A laser for divers

Figure 1: Laser cutting of sheet piling under water. (Photo: LZH)

Figure 2: Metal sheets can be cut underwater by using a laser. (Photo: LZH)

Figure 3: The LZH has developed a laser cutting process for use underwater. (Photo: LZH)

Working under water is personnel- and time-intensive. The Laser Zentrum Hannover e.V. (LZH) is therefore working on developing a laser-based, automated process for cutting sheet piling under water, together with the Institute of Materials Science of the Leibniz Universität Hannover.

Sheet piling protects fortified shore areas, or can be used to dry out these areas if repairs are necessary. If the sheet piling must be dismantled, divers must cut the walls into smaller pieces using a cutting torch. Normally, a diver can cut about 20 meters a day, which corresponds to a speed of about 0.07 meters per minute. In the project LuWaPro, scientists at the LZH have now developed a process which uses a disc laser for torch cutting. The divers thus only carries out a supervisory role. The process can be used to separate the metal sheets, which are usually 10 mm thick for sheet piling, at speeds of up to 0.9 m/min.

Robust process despite unfavorable conditions
Poor visibility, currents or uneven surfaces make working underwater more difficult. The scientists of the Underwater Technology Group achieved a position tolerance of about two millimeters in their process, enabling the system to react robustly to possible impacts during underwater operation. The process was tested with two scenarios: On the one hand, standalone metal sheets were cut underwater, on the other hand, the sheets were backfilled with concrete. In the second scenario, a leaking of the molten material through the cutting kerf is achieved by tilting the laser head at an angle of 20 degrees.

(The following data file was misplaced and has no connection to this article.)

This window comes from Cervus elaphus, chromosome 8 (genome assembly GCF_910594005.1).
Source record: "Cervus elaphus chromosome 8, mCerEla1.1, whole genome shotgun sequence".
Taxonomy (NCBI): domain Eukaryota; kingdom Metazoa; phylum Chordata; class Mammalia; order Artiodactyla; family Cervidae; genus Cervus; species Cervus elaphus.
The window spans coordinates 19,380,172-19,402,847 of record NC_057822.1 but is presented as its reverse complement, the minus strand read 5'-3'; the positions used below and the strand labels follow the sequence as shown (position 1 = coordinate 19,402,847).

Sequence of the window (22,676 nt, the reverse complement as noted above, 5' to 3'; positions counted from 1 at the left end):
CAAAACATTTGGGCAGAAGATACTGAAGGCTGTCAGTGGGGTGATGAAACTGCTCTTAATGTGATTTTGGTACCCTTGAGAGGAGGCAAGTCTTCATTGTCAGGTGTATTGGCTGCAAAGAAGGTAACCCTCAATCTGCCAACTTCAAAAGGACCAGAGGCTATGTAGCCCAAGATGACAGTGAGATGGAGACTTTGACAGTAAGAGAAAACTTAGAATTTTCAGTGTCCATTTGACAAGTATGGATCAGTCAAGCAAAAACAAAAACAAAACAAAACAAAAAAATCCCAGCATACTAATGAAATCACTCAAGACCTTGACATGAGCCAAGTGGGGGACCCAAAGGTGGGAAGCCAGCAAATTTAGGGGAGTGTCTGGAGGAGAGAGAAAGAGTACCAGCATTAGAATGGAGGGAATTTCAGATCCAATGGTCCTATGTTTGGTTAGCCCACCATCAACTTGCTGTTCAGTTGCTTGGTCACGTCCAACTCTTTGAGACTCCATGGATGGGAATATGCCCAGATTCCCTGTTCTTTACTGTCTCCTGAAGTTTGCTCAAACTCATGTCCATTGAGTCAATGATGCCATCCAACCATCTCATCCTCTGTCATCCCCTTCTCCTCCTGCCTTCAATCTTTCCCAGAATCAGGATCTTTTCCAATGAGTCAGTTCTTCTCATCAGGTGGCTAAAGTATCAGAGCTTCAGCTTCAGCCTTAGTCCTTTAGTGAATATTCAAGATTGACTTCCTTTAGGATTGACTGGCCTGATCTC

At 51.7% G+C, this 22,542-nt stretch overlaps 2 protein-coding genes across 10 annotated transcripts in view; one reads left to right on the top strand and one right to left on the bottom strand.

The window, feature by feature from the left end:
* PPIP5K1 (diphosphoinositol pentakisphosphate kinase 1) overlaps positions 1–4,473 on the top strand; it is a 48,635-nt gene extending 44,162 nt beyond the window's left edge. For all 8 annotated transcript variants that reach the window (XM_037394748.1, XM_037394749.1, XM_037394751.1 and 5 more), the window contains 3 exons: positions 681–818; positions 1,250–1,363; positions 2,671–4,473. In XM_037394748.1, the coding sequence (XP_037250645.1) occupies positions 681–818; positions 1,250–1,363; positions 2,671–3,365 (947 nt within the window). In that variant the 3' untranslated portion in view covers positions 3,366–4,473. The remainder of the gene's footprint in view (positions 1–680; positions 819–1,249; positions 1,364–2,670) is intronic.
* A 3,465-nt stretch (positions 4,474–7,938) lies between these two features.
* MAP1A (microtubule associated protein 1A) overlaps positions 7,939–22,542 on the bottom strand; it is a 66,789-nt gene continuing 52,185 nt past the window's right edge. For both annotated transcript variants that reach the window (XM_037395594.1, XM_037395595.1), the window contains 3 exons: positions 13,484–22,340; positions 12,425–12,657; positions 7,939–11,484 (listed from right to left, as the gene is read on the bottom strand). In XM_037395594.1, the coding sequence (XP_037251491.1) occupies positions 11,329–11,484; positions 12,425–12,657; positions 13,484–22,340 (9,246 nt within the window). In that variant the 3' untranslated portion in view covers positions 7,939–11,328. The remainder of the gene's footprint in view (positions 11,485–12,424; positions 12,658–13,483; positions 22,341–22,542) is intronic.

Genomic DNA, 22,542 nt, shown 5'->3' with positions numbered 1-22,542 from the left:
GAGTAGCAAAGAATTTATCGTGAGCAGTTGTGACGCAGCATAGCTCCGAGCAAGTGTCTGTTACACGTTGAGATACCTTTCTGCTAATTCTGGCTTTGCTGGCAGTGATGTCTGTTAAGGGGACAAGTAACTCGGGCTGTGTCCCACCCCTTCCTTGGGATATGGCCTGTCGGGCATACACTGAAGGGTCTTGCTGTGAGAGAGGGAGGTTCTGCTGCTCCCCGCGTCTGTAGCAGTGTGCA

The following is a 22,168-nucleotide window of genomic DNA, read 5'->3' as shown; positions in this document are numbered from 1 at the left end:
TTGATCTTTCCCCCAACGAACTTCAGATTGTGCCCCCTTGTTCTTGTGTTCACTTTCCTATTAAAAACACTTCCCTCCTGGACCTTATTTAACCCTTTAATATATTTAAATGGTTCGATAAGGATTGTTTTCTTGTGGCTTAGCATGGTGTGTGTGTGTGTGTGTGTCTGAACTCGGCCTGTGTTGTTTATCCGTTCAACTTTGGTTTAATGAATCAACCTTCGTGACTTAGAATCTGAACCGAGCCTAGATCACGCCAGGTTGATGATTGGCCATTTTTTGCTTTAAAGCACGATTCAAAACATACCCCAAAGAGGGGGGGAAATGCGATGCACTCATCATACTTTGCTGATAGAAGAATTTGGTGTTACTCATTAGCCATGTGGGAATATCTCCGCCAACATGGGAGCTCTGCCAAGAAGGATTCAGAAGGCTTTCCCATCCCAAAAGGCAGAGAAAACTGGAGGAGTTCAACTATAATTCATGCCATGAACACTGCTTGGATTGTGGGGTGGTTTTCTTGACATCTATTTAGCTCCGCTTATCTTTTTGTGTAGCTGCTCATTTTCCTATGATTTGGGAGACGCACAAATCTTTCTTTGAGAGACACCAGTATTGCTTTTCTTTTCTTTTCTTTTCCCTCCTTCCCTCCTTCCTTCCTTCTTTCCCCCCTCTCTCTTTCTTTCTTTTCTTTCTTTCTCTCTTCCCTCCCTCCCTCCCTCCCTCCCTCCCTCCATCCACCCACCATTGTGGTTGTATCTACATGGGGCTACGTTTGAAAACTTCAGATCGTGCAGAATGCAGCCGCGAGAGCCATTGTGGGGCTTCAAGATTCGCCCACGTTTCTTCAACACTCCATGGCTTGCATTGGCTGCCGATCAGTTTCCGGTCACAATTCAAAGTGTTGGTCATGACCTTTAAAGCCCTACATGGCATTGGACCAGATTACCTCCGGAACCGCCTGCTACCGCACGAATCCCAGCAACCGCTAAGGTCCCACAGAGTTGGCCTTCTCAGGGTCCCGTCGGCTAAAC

Through cuts?
A further major advantage in comparison to the hand-guided process is the possibility of monitoring the process. Sensors reliably determine whether a cut is completed or not. Otherwise the diver often cannot see this due to the poor visibility underwater.

Safe laser cutting under water
The laser safety necessary for this process can be guaranteed if the diver wears conventional safety goggles under the helmet.

The project “Laser cutting under water for high productivity – LuWaPro” was supported by the Federal Ministry for Economic Affairs and Energy.

Three figures and one video are available for this press release.


Video: Demonstration of laser cutting at the Unterwassertechnikum (underwater technical center) Hannover (UWTH) (Video: Laser on demand GmbH)


Laser Zentrum Hannover e.V. (LZH)

As an independent, non-profit research institute, the Laser Zentrum Hannover e.V. (LZH) stands for innovative research, development and consulting. The LZH is supported by the Lower Saxony Ministry for Economics, Labour and Transport and is dedicated to the selfless promotion of applied research in the field of photonics and laser technology. Founded in 1986, over 170 employees are now working for the LZH.

The focus of the LZH lies on the fields of optical components and systems, optical production technologies, and biomedical photonics. Interdisciplinary cooperation between natural scientists and mechanical engineers makes innovative approaches to challenges from the most different areas possible: from the development of components for specific laser systems to process developments for the most diverse laser applications, for example for medical technology or lightweight construction in the automotive sector. Seventeen spin off companies have emerged from the LZH up to now. Thus, the LZH has created a strong transfer between fundamental science, application oriented research, and industry.